Saturday, March 31, 2012

...and not a tu-tu in sight.


One of the things I promised myself when I returned from the desert was to incorporate more culture into my life. So Anna and I went to the ballet at the Kennedy Center tonight to see Ballet Preljocaj in Angelin Preljocaj's Snow White. Wow, is all I can say. The wicked stepmother wore thigh-high spike-heeled boots and a black bustier as envisioned by Jean Paul Gaultier.

In the program, the choreographer said everyone knew the story of Snow White, so he wanted to use the symbols to convey the story, "not the myth or the legend of Snow White," but the story of Snow White herself. He did a magnificent job, in my opinion. I'd gladly watch it again.

I was entranced by the wicked stepmother. Preljocaj says, "The wicked stepmother is without doubt the central character in the tale. She is the one who I examine through her narcissistic determination not to give up on seduction and her role as a woman, even if it means sacrificing her stepdaughter."

Well, I guess the power of this ballet is because of my particular developmental milestone in life (not that I would sacrifice any members of my family or meet clinical criteria for narcissism). Anna, on the other hand, found this whole event incredibly boring. "Mom," she said as we walked out of the theater. "Didn't you realize the prince was dancing with a dead girl? Gross!" I, on the other hand, found his grief heartbreaking and I marveled at the athleticism required by the prince and Snow White to convey the depth of love and sorrow he possessed.

On the way home, we listened to Anna's playlist on the iPod. She has two songs titled, "Wonderful." The first one is by Annie Lennox and I thought this was the one she woke up to in the middle of the night when I was in the desert.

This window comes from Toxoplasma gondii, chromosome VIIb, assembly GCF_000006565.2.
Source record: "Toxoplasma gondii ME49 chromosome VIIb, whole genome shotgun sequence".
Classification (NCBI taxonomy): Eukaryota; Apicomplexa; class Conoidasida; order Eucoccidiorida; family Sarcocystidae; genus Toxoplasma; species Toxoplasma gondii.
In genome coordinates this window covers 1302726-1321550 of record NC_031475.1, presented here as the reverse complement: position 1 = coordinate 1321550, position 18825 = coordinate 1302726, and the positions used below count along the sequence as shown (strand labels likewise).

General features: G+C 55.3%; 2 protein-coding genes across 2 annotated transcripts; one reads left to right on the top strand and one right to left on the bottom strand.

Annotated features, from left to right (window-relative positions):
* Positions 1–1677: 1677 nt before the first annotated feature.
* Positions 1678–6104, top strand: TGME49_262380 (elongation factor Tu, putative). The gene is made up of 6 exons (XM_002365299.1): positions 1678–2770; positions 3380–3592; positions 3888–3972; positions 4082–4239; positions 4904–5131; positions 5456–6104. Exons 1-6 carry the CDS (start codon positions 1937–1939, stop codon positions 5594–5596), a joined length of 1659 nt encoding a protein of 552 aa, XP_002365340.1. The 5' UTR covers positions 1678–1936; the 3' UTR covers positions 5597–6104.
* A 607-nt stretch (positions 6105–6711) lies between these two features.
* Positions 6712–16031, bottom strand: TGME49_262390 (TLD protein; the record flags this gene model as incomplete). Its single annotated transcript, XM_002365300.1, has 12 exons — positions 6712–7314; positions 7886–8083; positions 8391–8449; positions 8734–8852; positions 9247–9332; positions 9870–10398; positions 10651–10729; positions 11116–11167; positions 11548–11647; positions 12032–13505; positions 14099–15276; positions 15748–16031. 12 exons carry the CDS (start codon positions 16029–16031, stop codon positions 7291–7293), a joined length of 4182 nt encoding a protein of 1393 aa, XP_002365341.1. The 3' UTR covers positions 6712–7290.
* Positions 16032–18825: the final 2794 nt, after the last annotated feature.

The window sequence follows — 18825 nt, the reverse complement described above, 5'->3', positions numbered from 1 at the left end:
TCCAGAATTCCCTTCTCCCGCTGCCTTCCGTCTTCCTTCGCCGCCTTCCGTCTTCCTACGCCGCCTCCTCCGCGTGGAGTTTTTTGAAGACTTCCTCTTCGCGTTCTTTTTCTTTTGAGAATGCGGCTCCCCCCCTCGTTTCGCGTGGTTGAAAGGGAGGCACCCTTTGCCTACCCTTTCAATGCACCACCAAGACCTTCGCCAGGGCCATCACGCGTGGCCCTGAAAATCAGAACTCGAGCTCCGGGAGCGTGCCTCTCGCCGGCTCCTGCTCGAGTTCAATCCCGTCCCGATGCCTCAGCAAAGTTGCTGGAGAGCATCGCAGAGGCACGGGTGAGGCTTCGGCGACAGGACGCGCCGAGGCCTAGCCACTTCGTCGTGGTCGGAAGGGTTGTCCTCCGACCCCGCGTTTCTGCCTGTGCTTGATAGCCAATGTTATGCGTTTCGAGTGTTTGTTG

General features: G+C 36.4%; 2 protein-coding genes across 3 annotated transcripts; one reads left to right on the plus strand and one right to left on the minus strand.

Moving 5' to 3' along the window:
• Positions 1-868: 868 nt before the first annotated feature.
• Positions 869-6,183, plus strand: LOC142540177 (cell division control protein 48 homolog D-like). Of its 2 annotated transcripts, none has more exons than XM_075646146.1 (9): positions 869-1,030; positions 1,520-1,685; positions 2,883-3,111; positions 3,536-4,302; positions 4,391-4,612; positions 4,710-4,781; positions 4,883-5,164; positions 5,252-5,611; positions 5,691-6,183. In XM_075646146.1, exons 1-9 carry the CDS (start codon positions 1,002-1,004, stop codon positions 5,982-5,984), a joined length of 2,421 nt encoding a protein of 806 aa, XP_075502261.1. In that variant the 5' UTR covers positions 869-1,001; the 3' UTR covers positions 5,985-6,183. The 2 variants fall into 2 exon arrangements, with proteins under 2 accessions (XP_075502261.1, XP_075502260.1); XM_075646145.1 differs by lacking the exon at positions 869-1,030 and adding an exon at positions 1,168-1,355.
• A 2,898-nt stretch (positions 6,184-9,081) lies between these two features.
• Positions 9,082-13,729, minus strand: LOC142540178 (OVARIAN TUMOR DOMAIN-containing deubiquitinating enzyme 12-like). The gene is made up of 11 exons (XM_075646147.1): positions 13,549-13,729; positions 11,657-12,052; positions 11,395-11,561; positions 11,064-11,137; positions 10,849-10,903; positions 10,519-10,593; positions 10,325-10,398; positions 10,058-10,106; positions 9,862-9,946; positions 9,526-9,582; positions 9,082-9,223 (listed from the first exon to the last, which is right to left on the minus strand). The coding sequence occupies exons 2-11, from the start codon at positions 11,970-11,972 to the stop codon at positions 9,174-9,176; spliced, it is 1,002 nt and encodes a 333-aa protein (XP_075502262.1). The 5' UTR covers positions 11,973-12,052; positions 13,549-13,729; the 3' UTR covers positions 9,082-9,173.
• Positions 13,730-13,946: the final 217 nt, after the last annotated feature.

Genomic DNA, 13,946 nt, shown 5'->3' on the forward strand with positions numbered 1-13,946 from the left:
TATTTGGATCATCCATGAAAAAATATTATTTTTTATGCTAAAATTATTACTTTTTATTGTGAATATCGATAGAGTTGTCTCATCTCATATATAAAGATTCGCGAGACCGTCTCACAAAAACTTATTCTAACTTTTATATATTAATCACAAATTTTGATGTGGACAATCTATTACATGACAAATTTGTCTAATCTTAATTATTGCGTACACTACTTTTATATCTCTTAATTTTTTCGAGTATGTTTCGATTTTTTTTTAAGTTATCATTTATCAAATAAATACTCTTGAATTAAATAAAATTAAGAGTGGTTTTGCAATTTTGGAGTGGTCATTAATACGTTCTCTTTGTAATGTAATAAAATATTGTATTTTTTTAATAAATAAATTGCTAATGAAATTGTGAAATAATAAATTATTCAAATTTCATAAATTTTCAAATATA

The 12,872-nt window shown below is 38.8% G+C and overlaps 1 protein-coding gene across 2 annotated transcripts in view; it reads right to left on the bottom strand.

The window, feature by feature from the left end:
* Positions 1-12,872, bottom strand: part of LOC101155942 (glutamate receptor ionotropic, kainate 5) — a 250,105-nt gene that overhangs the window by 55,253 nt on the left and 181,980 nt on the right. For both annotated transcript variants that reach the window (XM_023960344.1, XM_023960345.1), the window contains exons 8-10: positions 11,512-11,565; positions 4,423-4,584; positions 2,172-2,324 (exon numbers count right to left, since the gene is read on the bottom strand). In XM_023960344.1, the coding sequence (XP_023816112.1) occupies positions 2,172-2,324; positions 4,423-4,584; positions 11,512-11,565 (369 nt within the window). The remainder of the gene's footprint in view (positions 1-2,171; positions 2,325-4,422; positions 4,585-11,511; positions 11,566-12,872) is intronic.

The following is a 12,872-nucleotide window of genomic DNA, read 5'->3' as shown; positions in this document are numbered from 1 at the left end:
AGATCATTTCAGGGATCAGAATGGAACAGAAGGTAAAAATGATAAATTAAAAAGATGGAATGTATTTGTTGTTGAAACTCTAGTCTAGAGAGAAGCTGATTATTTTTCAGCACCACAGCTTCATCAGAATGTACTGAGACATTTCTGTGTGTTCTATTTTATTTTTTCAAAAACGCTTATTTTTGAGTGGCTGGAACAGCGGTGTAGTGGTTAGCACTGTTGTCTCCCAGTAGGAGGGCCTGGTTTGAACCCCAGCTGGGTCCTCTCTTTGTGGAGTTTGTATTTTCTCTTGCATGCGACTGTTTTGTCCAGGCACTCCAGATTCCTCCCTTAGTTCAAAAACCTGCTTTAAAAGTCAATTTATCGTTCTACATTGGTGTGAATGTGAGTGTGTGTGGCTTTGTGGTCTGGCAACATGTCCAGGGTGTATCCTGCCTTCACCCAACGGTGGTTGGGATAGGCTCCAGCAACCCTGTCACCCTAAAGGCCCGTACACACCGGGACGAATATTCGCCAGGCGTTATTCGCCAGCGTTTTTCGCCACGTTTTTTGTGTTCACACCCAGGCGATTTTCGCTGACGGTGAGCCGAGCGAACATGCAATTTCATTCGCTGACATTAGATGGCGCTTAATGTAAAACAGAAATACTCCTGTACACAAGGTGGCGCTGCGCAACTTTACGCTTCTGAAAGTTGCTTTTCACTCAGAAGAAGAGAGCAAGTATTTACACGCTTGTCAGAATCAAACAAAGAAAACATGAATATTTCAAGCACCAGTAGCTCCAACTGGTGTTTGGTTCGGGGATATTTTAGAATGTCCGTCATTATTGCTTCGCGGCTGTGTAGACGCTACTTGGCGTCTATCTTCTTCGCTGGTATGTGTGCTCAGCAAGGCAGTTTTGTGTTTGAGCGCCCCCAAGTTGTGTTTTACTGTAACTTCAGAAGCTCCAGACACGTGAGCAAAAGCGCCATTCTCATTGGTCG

"I want to have you 'cause you're all I've got..."

But she told me it was actually the second song by Everclear.


"Promises mean everything when you're little and the world's so big."

Anna said, "I loved the chorus so much that I played it 33 times in a row so now it's still the top of my iTunes list. No songs have beaten it yet."

I just want my life to be the same
Just like it used to be
Some days I hate everything
I hate everything
Everyone and everything
Please don't tell me everything is wonderful now.

Saturday, March 24, 2012

The Two Most Important Words? Me, Too.

This weekend has been interesting for the reading and viewing I've done in distinctly different venues, but on the same theme. The first video discussed regret. It's a human condition and we really need regret in our lives. As Kathryn Schulz says,
"If we have goals and dreams and we want to do our best, and if we love people and we don’t want to hurt them or lose them, we should feel pain when things go wrong. The point isn’t to live without any regrets, the point is to not hate ourselves for having them… We need to learn to love the flawed, imperfect things that we create, and to forgive ourselves for creating them. Regret doesn’t remind us that we did badly — it reminds us that we know we can do better.”



Regret, though, is frequently accompanied by guilt. Guilt happens to be a very protective emotion. As Brene Brown says, feelings of guilt are inversely related to such harmful activities as suicide and violence. That's not the same as shame, however. Shame is a distinctly deadly emotion. You cannot selectively numb emotion. It's like spot-reducing in dieting. It doesn't exist. Brown says that might account for the fact we are the most indebted, overweight, addicted cohort in American history. We haven't learned how to live with shame. We also haven't learned how to live with being vulnerable. To many of us, vulnerability equates to weakness.

It doesn't have to be that way. To be vulnerable means to be brave, to expose ourselves as being less than perfect, as not having the answers, being scared. I don't think it necessarily means fearless. The Latin root for courage is "heart." In Brown's research, the people who have been able to be most vulnerable are described as living whole-heartedly.

Vulnerability is the birthplace of joy, creativity, connection, loving, and belonging.